I think it must have been sitting there for a while now.  The name has been painted over but far more conspicuously, the sides of the ship are looking really scruffy.  One end of the upper superstructure must be in the shade most of the time as it has developed a lot of lichen growth.  It looks like it could have quite an ecosystem developing there.  I imagine there will be a plan for disposal at some point but, until that time, I wonder just how it will end up looking.

Riding the E Line in LA

My morning trip to the California Science Center could have involved a quick Uber ride but, since I was in LA to discuss light rail projects, it seemed more appropriate that I take the train down there.  The station wasn’t too far away, and the E Line dropped me off right next to the park.  Whenever I am using some form of transit, I do try to get a photo or two. You never know when they might be useful for a presentation or for adding to a proposal.

Italian Day for the Cars

I’m heading back into the summer for an event that I have taken some specific topics from but for which the larger event has not yet been the subject of a post.  We are back in Redmond for Exotics@RTC again and, specifically, for the Italian Day.  This is always a popular day as it means quite the selection of the more spectacular examples of the Italian car industry.

I will always like to see some rare cars, even if I am not a connoisseur and I certainly am not able to identify which ones are particularly special.  However, I am more than able to decide which ones I like the look of.  Of course, when they are given pride of place at the center of the event, I am not going to fail to understand that there may be some significance to them!

Obviously, the sportier cars are very common at this event but there are others there too which are unusual and Italian.  Some of these are the sort of car I might have seen a lot of as a kid in the 70s and 80s when they were just a usual vehicle in the UK – Italian brands were sold extensively in the UK, even if their design for warm Italian climate meant they dissolved in a UK winter!  Here is a selection of some of the lovely vehicles that were in display for this year’s Italian Day.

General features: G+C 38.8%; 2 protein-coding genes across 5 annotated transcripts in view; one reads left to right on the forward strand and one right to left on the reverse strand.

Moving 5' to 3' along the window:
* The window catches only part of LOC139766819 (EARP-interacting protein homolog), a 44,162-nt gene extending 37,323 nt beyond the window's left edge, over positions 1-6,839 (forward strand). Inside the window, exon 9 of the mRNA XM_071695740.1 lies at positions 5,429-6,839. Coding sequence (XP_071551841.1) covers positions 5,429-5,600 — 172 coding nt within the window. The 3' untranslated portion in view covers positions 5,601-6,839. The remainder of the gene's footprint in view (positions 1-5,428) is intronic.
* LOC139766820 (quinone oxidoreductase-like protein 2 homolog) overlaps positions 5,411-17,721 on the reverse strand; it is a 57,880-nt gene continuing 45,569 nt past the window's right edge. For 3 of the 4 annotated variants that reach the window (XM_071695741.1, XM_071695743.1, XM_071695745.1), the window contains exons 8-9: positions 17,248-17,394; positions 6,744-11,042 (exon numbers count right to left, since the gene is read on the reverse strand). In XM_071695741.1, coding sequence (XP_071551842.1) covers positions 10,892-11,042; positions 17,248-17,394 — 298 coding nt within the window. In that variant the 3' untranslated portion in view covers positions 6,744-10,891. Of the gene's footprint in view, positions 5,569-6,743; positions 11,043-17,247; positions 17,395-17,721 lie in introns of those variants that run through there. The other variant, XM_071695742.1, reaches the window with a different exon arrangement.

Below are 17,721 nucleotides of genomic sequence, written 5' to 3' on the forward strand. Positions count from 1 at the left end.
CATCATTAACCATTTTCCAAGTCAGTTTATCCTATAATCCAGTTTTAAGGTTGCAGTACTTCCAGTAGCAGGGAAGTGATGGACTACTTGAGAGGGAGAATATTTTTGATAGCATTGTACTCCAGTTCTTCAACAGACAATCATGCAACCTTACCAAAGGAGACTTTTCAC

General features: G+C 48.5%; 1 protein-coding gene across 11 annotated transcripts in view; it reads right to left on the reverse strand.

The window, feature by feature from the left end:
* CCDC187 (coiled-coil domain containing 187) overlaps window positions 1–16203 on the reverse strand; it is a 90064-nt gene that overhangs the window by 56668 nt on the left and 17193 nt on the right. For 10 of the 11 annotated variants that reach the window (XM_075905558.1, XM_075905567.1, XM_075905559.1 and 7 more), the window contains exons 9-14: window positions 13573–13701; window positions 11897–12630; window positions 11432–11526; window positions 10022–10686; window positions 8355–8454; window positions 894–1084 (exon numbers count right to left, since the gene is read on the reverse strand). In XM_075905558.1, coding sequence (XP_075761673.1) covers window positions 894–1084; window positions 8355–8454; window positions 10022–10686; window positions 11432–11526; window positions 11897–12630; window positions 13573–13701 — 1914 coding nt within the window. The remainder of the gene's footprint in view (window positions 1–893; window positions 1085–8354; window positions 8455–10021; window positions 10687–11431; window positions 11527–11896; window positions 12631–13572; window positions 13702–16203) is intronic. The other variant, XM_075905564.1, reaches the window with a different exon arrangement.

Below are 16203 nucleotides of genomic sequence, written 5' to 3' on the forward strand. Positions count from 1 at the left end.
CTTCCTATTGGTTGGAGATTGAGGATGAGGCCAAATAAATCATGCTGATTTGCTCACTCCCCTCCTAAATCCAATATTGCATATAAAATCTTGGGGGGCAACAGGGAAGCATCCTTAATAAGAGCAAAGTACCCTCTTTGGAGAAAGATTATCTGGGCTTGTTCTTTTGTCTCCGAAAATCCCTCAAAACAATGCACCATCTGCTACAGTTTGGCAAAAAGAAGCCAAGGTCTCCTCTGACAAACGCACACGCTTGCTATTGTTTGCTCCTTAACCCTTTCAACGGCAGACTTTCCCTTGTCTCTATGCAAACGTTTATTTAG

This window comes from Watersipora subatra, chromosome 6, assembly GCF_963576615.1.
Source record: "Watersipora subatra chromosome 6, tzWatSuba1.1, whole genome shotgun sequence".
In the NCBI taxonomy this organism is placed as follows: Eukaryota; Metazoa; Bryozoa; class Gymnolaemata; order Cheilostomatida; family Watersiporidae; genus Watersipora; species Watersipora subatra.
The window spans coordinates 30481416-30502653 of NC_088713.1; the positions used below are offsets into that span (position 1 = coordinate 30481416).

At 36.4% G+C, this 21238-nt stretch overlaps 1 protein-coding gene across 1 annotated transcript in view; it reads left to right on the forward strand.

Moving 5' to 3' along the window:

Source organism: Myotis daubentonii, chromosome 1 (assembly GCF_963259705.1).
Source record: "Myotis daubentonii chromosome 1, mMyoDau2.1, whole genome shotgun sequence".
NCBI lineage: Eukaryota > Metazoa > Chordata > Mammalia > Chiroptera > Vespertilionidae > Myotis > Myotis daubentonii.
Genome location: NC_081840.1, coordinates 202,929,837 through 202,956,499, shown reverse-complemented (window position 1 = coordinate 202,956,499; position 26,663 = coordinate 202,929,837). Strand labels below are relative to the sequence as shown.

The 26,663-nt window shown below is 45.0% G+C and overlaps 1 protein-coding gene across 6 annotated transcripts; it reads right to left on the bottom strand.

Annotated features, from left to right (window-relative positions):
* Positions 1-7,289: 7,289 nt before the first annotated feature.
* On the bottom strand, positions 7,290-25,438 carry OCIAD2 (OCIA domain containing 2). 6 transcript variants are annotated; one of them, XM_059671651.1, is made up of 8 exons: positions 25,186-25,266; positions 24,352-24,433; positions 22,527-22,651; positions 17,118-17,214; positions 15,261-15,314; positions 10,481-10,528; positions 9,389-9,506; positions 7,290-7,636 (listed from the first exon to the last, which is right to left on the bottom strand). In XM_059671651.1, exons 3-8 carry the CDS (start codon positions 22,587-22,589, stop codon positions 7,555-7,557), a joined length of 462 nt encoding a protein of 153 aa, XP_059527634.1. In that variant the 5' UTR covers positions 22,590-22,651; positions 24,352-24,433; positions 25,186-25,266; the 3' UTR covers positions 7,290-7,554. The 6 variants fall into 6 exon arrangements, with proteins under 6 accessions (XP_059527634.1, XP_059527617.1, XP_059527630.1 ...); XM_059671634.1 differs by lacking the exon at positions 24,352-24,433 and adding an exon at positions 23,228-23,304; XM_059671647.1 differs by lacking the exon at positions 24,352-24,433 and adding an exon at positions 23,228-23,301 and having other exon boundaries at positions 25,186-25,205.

Duquesne Incline

At the end of my recent visit to Pittsburgh, I wrapped up my meetings and had lunch prior to heading to the airport.  I did have about 90 minutes spare and was able to slot in a visit that I had thought about before going but that had slipped my mind for much of the visit when I was tied up with work stuff.  This was to check out one of the incline railways that Pittsburgh has.  Originally, there were twenty of these funicular railways on the hills surrounding Pittsburgh but now just two remain.

I chose to try the Duquesne Incline.  My Uber driver told me that this was the better one as the view from the top covered the downtown better, but I won’t claim this was an informed choice on my part.  However, I will take being lucky any time.  The incline was built in the late 1800s to get workers from the industrial lands along the rivers to their homes up on the hills overlooking the city.  There are two cars on individual tracks (not all funiculars are configured this way) with a cable connecting them after passing through the equipment room at the top of the hill.  The weight of the cars counterbalances to a reasonable extent so the power required is only what is necessary to overcome any weight differential and the friction of the system.